Last week’s blog focused on a program that can help the person managing your affairs after you pass away. http://cwanews.com/2012/08/06/silent-partner/. In a follow-up to that post, we’d like to reference a recent article found on Yahoo Finance entitled “Life Insurers Pressed on Lost Policies.”*
The article begins by mentioning a woman, named Mary Lou, who was surprised to receive a check for $7,000 more than a decade after the death of her father. The check was from unclaimed life insurance policies her father had taken out previously, that his family had no knowledge of.
At the time of her father’s death, Mary Lou inquired with the insurance company with whom she knew he had policies, to see if there were any other accounts. She was told at the time that they didn’t owe her anything else. As it turns out, that $7,000 check was for three policies that she didn’t have a policy number for.
Mary Lou voices her concern for the situation as it may affect others, “Can you imagine all the millions or billions of dollars that belong to other people and they don’t know to claim it,” she says, in Yahoo’s article?
Backing up Mary Lou’s statement, state regulators estimate that over the decades life insurance companies have failed to pay well over $1 Billion in death benefits. The reason? Because it’s up to the beneficiaries to file a claim following death. One industry official says that whatever the amount is, it’s a “very small percentage” of total claims paid. “We know the percentages represent real people and we’ve been working with policy makers on ways to ensure all policyholders get the benefits they deserve,” said the official, Bruce Ferguson of the American Council of Life Insurers.
Recognizing that new technology can help alleviate this problem, insurance companies in many states are being required to check old unclaimed policies against death databases, and to make payouts to those they owe.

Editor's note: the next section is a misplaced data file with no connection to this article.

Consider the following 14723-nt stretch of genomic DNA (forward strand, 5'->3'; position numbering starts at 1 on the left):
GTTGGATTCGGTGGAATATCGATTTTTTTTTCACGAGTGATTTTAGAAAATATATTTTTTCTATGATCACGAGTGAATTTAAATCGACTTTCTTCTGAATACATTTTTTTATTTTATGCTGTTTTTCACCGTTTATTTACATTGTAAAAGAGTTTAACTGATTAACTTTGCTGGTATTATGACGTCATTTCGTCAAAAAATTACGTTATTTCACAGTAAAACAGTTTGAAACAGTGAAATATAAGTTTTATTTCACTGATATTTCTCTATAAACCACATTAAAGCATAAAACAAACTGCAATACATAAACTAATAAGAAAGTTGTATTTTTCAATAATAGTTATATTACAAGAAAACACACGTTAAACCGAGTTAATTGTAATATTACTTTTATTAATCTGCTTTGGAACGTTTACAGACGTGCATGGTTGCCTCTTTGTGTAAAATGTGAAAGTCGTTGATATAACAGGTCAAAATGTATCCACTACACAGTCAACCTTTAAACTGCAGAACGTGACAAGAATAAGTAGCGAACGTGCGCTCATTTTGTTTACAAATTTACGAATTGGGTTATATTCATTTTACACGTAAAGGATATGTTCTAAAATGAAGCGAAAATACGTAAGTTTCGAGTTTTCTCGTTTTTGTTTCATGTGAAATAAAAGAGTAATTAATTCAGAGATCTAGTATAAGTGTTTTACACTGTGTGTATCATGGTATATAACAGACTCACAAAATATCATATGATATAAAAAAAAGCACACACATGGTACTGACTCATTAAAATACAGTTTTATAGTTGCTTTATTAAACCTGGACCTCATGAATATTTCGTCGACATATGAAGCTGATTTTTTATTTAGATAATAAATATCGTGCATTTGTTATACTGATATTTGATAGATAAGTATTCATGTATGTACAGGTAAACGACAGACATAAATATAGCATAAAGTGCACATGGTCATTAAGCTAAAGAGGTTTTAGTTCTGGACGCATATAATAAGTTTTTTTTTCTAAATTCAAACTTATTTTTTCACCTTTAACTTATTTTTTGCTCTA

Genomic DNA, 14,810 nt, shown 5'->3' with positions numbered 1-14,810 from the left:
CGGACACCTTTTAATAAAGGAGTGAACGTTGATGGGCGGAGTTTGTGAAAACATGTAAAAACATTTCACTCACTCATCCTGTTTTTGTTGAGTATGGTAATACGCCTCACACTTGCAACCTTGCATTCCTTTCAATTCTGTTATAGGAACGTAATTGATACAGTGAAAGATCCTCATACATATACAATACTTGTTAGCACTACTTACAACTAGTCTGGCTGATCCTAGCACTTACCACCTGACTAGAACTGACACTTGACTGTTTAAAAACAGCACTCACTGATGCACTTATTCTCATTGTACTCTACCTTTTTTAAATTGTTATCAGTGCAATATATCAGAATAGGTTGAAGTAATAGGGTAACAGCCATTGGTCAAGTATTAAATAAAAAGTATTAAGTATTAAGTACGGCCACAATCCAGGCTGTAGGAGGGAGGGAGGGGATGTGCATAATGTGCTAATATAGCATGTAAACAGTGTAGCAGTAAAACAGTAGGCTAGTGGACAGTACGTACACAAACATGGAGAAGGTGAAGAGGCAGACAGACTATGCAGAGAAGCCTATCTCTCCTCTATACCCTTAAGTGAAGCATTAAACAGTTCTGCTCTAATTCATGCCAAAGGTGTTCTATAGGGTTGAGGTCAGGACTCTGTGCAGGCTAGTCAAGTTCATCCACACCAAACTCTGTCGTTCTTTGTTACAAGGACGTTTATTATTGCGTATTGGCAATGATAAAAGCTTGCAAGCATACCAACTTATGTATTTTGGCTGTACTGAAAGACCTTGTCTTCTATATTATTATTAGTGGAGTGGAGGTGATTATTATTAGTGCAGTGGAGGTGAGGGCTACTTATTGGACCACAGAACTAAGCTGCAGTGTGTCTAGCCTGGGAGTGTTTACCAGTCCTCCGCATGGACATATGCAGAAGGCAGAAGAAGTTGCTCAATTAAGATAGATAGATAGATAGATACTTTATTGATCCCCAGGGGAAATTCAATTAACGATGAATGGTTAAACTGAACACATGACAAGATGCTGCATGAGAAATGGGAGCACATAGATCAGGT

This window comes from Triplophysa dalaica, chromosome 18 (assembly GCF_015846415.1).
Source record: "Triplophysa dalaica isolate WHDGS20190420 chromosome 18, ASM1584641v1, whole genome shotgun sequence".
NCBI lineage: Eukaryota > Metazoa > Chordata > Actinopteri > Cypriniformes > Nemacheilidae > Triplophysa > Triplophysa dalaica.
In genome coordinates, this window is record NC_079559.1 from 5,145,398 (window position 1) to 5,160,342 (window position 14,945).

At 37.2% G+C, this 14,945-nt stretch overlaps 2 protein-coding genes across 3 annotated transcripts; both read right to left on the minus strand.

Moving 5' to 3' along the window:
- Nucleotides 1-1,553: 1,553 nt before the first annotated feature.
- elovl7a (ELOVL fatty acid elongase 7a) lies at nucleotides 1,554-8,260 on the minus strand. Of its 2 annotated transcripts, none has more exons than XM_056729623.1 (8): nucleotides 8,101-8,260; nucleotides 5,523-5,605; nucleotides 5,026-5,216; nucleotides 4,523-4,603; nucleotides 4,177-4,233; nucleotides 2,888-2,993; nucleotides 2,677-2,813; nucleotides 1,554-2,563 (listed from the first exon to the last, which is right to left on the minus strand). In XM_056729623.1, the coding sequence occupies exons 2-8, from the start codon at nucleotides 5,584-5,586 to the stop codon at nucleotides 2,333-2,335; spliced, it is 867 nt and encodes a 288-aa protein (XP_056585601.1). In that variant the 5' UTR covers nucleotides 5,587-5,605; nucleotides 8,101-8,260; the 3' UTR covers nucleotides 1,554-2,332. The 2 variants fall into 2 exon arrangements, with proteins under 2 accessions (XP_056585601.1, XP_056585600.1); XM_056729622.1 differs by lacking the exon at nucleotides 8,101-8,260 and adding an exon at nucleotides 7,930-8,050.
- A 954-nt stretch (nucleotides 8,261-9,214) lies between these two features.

Most insurance companies will probably not fight these regulations. Yahoo’s article went on to state that opposing a requirement to check the databases would be particularly difficult given that many insurance companies already check them when it’s in their interest- for example, to learn about the deaths of annuity customers because such deaths usually end the insurers duty to make payments under retirement-income contracts.
As many such modern systems are slowly being implemented into this industry, the process of handling insurance claims is no doubt going to undergo some changes. The article mentioned above referenced a number of such changes that are already taking place.
Of course we all look forward to a time when this process has been completely ironed out and programs such as “Silent Partner Executor Planning” will no longer be necessary. But in the mean time, the monetary figures mentioned most likely only strengthen your resolve not to be one of the many whose unclaimed benefits make up that staggering $1 Billion.
Taking advantage of a free program to keep you out of that statistic is definitely a wise course.
For more information about this program as offered through Cornerstone please visit us here: http://www.cornerstonewealthsc.com/silent_partner.php